RPF rescued over 3600 minor children from trains and stations in last five years

Express News Service
PATNA: After being chided by their parents for playing cricket, 13-year-old Sonu Kumar* and his brother Monu (12) decided to run away from their homes earlier this month on February 2. The siblings boarded a Patna-bound special MEMU train in Gaya. However, the railway protection force (RPF) personnel, who were deployed there, spotted and rescued them.

On January 21, Munni Kumari (15) from Daltenganj district of Jharkhand decided to leave for Mumbai in a fit of rage after her mother scolded her. On the same day. another girl, Ashia Khatoon, aged 15, left her house after an altercation with her mother and boarded a Delhi-bound train. Karan and Krishna (aged 10 and 11 respectively) were spotted at Begusaraiby the RPF when they were loitering about after their mother slapped them for not staying in and studying their lessons. 

These are just a handful of many cases that the RPF personnel have helped resolve. The forces have a long list of minor boys and girls who were recovered from trains and railway stations after they eloped from their houses over domestic issues such as poor performance at schools. 

The RPF cops keep strict vigil around trains and railway stations to keep an eye out for such minors, says S Mayank, chief security commissioner-cum-IG at East Central Railway headquarters in Hajipur. “Whenever a minor boy or a girl is found loitering at train platforms or in any other suspicious circumstances, the cops make sure to conduct a thorough check on such children. They are then handed over to childline units of the concerned stations for their safety and other subsequent actions,” Mayank tells The New Indian Express.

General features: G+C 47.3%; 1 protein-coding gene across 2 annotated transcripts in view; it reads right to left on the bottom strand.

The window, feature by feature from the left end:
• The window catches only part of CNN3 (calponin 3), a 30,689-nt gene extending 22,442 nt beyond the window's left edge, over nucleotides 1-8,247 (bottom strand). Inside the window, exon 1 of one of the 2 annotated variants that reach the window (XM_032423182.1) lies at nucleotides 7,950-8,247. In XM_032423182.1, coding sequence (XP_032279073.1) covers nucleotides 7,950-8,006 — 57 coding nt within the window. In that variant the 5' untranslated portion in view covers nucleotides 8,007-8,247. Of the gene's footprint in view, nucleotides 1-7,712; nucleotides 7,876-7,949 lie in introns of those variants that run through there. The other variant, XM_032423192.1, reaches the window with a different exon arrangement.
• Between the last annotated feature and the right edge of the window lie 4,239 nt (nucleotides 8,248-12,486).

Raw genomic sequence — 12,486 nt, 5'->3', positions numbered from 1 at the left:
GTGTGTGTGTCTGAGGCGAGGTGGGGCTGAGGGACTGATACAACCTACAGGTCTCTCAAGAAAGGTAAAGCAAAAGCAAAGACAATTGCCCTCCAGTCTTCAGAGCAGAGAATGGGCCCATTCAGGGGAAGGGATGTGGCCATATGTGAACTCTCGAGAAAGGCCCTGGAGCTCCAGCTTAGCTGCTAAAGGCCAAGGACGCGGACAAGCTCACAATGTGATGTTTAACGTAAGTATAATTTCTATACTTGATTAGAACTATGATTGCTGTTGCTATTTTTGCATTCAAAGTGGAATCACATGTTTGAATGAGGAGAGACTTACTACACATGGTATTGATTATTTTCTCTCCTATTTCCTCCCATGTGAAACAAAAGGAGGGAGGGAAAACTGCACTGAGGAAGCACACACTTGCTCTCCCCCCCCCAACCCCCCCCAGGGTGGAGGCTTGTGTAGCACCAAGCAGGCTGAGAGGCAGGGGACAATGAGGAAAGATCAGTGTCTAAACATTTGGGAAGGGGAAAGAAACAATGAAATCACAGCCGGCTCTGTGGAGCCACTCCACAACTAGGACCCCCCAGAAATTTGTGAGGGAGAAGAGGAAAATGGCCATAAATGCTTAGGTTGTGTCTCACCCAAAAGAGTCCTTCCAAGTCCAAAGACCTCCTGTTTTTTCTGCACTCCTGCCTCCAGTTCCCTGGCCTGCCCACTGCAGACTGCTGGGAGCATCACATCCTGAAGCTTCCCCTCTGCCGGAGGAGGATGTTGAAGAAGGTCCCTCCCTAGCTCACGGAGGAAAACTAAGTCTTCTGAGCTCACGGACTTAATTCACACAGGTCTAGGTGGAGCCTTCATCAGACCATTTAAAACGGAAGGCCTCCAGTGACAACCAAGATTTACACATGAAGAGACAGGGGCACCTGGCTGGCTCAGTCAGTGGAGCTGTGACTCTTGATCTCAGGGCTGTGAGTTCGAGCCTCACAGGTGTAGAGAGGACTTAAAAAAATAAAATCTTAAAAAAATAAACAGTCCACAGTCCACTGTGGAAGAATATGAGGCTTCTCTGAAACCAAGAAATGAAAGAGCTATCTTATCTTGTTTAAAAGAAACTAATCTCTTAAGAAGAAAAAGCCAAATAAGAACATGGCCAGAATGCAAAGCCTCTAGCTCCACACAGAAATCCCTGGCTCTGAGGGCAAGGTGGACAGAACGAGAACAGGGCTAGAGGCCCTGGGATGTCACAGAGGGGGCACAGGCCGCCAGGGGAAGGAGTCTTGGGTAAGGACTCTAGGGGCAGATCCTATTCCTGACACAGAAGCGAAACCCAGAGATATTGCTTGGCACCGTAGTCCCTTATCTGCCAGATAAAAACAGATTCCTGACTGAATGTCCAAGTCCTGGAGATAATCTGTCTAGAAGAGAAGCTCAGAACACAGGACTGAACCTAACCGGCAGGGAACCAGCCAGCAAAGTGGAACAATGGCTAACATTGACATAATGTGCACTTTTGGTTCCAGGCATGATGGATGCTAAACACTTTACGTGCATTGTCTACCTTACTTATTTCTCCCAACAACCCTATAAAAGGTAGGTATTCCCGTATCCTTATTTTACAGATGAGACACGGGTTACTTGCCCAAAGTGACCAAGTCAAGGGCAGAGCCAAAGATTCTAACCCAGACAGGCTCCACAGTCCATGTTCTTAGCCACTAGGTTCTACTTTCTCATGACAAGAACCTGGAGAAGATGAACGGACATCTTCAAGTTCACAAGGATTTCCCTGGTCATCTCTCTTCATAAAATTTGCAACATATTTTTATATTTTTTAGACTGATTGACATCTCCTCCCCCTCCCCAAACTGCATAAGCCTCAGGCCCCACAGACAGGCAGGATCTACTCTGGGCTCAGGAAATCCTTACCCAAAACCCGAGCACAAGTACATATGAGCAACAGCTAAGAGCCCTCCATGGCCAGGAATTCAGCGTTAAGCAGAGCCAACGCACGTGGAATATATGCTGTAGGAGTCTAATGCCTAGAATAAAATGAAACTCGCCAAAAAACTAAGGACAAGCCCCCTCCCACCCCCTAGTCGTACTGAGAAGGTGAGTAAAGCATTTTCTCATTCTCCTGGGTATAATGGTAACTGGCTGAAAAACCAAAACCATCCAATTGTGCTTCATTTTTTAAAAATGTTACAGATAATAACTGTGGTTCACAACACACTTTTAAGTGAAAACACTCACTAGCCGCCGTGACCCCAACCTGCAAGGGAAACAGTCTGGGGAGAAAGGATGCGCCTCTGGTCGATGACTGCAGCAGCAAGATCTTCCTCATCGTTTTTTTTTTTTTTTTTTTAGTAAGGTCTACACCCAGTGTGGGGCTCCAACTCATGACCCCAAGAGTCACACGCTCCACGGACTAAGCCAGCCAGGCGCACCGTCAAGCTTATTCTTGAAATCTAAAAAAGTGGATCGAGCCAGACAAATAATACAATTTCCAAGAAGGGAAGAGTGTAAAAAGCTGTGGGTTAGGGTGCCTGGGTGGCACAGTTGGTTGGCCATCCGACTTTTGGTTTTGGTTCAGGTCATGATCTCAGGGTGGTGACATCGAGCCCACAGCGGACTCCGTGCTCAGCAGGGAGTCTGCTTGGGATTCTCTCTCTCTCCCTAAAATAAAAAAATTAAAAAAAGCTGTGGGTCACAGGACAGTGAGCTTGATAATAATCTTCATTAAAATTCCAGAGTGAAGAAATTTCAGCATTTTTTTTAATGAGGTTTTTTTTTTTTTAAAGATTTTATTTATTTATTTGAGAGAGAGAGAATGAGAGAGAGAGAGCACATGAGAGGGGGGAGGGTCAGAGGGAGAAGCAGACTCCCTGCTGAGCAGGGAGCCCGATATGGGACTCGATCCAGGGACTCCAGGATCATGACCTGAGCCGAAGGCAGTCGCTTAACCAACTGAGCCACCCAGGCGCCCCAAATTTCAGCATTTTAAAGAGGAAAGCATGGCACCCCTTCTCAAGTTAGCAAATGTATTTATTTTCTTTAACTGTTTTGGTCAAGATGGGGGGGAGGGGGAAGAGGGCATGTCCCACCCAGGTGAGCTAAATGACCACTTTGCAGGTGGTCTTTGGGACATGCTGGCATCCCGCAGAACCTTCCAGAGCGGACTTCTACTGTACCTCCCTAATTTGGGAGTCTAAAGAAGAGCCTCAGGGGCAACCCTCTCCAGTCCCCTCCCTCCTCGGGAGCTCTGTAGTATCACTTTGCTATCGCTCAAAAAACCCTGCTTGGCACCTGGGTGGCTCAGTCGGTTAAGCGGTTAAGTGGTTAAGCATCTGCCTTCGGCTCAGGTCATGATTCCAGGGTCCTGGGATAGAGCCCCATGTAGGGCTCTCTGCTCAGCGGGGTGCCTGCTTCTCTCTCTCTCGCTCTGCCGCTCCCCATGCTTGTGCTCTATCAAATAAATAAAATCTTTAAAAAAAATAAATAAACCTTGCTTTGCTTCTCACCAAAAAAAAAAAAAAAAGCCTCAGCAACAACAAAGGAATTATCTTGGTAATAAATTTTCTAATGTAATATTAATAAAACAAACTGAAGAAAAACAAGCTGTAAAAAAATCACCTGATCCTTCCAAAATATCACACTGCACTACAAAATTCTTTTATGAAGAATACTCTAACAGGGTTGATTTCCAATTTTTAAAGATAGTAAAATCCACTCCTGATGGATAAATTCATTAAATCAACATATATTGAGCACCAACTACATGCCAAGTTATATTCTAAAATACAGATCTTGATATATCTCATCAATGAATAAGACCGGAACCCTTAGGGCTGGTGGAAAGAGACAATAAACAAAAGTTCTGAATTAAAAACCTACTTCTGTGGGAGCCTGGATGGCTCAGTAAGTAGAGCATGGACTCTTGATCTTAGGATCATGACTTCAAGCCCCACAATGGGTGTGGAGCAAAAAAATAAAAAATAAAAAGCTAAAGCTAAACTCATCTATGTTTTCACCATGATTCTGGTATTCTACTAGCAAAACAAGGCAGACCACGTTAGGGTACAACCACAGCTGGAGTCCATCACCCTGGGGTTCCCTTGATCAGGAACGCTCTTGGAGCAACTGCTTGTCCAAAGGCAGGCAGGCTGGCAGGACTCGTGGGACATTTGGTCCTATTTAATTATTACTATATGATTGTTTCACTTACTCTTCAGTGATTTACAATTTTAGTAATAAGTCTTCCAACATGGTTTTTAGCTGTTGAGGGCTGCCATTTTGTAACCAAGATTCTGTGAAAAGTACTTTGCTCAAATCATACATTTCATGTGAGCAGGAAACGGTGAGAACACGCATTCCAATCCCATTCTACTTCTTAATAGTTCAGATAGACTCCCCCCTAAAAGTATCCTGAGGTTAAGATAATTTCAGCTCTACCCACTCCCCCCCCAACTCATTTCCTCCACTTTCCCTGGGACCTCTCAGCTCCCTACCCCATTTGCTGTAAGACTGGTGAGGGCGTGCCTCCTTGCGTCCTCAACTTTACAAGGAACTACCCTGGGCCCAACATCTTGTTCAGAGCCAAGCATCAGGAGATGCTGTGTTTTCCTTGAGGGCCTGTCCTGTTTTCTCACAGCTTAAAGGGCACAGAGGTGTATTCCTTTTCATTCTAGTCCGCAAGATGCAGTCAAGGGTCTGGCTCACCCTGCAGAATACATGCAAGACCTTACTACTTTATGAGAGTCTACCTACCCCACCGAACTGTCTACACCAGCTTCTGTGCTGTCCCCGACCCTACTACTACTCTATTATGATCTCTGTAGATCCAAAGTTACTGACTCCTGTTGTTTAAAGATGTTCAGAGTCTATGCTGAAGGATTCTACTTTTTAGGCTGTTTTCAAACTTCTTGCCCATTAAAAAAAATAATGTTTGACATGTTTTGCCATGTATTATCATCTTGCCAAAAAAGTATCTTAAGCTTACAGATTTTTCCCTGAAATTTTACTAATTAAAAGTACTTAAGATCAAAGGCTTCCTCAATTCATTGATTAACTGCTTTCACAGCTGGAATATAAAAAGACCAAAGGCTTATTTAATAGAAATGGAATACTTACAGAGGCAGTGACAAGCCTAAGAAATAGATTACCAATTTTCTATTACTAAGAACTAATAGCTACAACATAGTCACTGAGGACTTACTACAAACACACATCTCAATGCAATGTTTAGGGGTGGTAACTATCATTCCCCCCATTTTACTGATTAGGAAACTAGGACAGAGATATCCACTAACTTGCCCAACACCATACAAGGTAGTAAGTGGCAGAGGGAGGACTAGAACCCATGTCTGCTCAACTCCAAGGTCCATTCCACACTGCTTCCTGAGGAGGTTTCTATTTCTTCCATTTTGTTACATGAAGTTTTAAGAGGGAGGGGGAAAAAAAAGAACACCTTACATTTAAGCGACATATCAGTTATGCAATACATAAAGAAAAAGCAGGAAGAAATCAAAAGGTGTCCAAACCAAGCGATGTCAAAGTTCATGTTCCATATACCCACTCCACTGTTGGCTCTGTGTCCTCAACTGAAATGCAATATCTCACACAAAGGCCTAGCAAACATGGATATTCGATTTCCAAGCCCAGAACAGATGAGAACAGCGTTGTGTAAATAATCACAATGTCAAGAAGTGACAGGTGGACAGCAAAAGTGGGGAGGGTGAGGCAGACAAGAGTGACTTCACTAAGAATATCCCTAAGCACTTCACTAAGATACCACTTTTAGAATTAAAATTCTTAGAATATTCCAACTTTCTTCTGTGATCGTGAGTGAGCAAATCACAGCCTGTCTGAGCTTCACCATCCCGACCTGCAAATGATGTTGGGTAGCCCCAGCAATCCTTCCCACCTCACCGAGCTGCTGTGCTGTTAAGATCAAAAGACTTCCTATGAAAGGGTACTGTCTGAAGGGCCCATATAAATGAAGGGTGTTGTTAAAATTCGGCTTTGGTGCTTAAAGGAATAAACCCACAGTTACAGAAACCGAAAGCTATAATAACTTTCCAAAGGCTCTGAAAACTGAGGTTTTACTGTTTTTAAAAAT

“Since 2016 till January 2021, the RPF cops have recovered over 3,674 such girls and boys who had fled away from their homes and boarded ECR trains or were found at stations.” 

The RPF rescued the maximum number of children in 2017.

According to the official numbers, 364 children (310 boys and 54 girls) were rescued in 2016, followed by 1309 children (1128 boys and 181 girls) in 2017. While in 2018, 854 children were rescued, 2019 saw 830 recoveries. Last year, the RPF rescued 317 children even as the country was reeling under the coronavirus pandemic and train services were shut for a better part of 2020.

Child Help Desks have been set up at Patna, Pt. Deendayal Upadhaya Junction, Gaya, Dhanbad, Hajipur, Muzaffarpur, Bapudham Motihari, Darbhanga, Raxaul and Samastipur railway stations. “The Unicef officials coordinate with the railway and other agencies for better managements for rescued children. The RPF cops always maintain strict vigil to check if children are being trafficked or are running away from their homes,” Mayank claimed.

Besides this, he said that the RPF had provided food to destitute children, who were sheltering themselves at railway stations during the lockdown imposed due to COVID-19 as part of their social responsibility. 

Sudhir Shukla, nodal director of Childline Help Desk at Hajipur says that stubbornness among growing children is one of the major reasons that prompt them to take such drastic steps. “Experts at the Childline helpdesk give proper counselling to children who are recovered and rescued,” says Shukla. 

*Names have been changed to protect privacy